Review: Gone Girl by Gillian Flynn

Gone Girl by Gillian Flynn: Horrible People Being Horrible - a review on Clear Eyes, Full Shelves

You probably know by now that I love a good thriller, so I bought Gillian Flynn’s much-buzzed Gone Girl with high expectations.

It’s received high praise, been lauded as a frightening portrait of psychopathy that’s brilliantly-written with twists and turns to rival Alfred Hitchcock. Glowing reviews snagged my attention and I bought it despite Sarah’s warnings that it may not be my sort of thriller.

A seemingly perfect, beautiful wife who is well-known as the template for a series of children’s books titled “Amazing Amy” and a husband, Nick, who’s become disillusioned with his life and his wife give some backbone to the claim that this suspense thriller will chill and thrill its readers. Amy and Nick Dunn finds them living where neither wants to be with no income other than Amy’s money from her parents who are as wacky and unlikeable as all the other characters in Gone Girl. In a rented McMansion along the Mississippi River they bemoan their fall from a life of luxury in New York, loss of jobs and their loss of passion for one another. Into this mix comes Amy’s disappearance on what should have been a celebration of their anniversary. 

This bland, yet strangly intriguing, plot concept could be viable, but it fell apart for me thanks to Gone Girl’s wholly despicable characters.

Amy aka Amazing Amy made her parents a great deal of money. They patterned her actions, her relationships with her friends, even her appearance into a series of books that found their way into grade school classrooms, libraries, bestseller lists and finally into the hands of nearly every child in the U.S.  But shocking as it becomes for the country, Amy the icon disappeared leaving her husband as the  prime suspect for her disappearance. Suspicion of murder becomes stronger with each weird clue that surfaces.

The first section of Gone Girl centers around the investigation into Amy’s disappearance. We discover that Amy is a mean-spirited, manipulative creature whose sole purpose is to make others miserable, to condemn everyone she comes in contact with and to sharpen her killer instincts with each ugly action she takes. Amy has plans and wickedly ugly and cynical thoughts to condemn anyone unfortunate enough to fall under her spell.

Getting into the mind of a person with no redeeming qualities does not make for an enjoyable read. 

I was in a pocket bar to the far left of the casino entrance, as planned, and watch the aged boy band sing to a large snowy-haired audience, snapping and clapping along shuffling gnarled fingers through bowls of complimentary peanuts, the skeletal singers, withered beneath bedazzled tuxes, spin slowly, carefully, on replaced hips, the dance of the moribund.

In Amy’s mind no one meets her standard of excellence. There’re all moribund and worthless, not worthy of even a nod from her.

Her husband Nick’s no better. He refers to her as a “crazy psycho bitch.” Her response is to brag that everything she does is for a reason, that she’s all about planning and discipline. Every character in the book has horrific motivations and self-centered actions. Eight main characters populate the novel. Not one of them would I trust, nor would I want them anywhere near me or someone I care about.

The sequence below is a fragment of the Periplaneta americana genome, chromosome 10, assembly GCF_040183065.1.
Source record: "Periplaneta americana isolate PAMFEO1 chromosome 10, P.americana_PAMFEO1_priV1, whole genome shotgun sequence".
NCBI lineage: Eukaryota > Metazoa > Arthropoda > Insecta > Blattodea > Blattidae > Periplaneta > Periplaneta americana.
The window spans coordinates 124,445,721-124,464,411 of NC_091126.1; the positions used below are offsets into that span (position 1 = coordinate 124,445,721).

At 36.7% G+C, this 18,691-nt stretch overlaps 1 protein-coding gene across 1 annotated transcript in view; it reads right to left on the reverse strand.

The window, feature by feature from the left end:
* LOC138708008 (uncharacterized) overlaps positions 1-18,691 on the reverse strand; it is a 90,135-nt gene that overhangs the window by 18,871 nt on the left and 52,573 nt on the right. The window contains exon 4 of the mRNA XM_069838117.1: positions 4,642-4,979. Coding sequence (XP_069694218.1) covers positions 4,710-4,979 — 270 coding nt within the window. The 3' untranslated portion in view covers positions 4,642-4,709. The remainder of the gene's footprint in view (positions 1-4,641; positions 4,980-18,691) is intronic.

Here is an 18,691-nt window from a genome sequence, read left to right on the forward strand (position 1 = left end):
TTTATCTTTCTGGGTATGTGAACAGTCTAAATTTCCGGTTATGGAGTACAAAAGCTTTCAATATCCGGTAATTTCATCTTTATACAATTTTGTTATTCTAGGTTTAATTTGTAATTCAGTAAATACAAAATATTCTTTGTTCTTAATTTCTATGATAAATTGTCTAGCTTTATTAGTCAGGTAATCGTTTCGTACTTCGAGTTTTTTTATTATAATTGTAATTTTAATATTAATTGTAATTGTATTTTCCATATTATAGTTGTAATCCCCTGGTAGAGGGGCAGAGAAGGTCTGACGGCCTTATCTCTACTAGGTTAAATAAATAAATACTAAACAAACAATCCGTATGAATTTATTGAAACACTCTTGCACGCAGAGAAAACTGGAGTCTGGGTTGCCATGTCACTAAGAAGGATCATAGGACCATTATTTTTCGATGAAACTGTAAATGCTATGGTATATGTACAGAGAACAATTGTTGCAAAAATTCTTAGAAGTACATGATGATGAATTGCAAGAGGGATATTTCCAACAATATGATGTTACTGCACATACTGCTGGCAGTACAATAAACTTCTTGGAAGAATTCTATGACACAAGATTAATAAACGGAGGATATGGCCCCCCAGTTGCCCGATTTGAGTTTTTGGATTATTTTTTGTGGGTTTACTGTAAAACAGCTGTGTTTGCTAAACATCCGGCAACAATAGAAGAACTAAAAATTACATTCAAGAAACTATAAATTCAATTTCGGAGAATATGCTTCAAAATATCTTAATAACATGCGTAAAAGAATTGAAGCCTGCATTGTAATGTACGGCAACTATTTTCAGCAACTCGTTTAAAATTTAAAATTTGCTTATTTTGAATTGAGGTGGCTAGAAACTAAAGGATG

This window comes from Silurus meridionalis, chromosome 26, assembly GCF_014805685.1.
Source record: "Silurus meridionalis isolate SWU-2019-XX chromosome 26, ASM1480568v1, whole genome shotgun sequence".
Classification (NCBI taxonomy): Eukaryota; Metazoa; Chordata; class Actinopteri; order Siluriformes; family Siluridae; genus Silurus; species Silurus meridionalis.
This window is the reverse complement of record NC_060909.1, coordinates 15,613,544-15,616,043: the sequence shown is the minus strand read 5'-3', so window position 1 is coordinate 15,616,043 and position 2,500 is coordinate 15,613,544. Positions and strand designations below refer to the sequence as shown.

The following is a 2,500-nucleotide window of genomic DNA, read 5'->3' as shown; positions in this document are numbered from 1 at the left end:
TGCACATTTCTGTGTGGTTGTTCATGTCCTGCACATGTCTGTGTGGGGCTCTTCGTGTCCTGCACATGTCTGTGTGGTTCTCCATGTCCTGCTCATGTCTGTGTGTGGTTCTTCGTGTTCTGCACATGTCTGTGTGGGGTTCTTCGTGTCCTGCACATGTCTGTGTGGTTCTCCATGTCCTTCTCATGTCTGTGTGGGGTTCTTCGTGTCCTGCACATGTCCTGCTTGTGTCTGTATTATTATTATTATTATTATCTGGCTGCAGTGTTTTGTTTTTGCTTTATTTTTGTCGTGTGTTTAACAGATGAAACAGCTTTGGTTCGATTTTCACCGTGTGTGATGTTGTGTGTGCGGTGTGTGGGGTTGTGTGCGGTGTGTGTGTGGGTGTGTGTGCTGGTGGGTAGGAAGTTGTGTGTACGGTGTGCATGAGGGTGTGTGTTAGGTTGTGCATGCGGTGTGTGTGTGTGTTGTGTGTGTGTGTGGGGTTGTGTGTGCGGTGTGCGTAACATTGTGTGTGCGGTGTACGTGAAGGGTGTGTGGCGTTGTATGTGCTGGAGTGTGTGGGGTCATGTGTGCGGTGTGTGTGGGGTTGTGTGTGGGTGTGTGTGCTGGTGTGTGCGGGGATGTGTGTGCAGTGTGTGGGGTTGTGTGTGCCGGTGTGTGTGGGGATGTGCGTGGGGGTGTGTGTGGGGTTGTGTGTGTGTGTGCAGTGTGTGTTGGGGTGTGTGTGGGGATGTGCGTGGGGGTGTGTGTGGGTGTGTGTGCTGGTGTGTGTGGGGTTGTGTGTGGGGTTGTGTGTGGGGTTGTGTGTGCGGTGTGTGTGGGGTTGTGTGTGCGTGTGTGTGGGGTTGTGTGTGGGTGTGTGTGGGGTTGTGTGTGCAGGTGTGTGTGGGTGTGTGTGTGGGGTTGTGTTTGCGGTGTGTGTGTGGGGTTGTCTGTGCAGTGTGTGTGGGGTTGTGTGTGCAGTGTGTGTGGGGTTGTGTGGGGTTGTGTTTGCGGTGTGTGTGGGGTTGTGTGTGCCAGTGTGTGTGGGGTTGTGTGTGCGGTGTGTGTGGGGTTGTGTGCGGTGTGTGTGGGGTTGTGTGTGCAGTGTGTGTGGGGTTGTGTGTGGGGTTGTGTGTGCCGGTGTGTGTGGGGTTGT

Amy manages to orchestrate her psychotic intentions and foist them on everyone she come into contact with creating a toxic world where her greatest pleasure is to harm others.

Halfway through the book I considered not finishing it. Yet, the psychotic and sociopathic  behaviors of the characters kept me reading only because I was certain somehow, somewhere in the book someone would show at least a semblance of humanity.

It didn’t happen.

I am not saying the book isn’t well written. I admire Flynn’s craft as a writer.  She has created a cast of characters who cause shudders, frowns and horror.

{SPOILERS AHEAD!!! Do not continue reading if you do not want to be spoiled.} 

{Seriously. Spoilers ahoy!}

Nick and Amy Dunn reconcile after the great debacle of Amy insuring she’s found and saved.  She continues her life with Nick while embarking upon her quest for perfection. Perfection is the only suitable life for Amazing Amy. The last few paragraphs in the book say it all. 

We are on the eve of becoming the world’s best, brightest nuclear family.

We just need to sustain it. Nick doesn’t have it down perfect. This morning he was stroking my hair and asking what else he could do for me, and I said: “My gosh, Nick, why are you so wonderful to me?”

He was supposed to: You deserve it. I love you.

But he said “Because I feel sorry for you.”


“Because every morning you have to wake up and be you.”

I really, truly wish he hadn’t said that. I keep thinking about it. I can’t stop.

I don’t have anything else to add. I just wanted to make sure I had the last word. I think I’ve earned that.

These last words left me knowing that whatever her last word might be, it did not bode well for her husband who had failed to attain perfection. And Gone Girl, while a skillful exploration of unreliable narration, left me feeling disgusted, rather than intrigued. 

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FNL Character Rating: Joe McCoy

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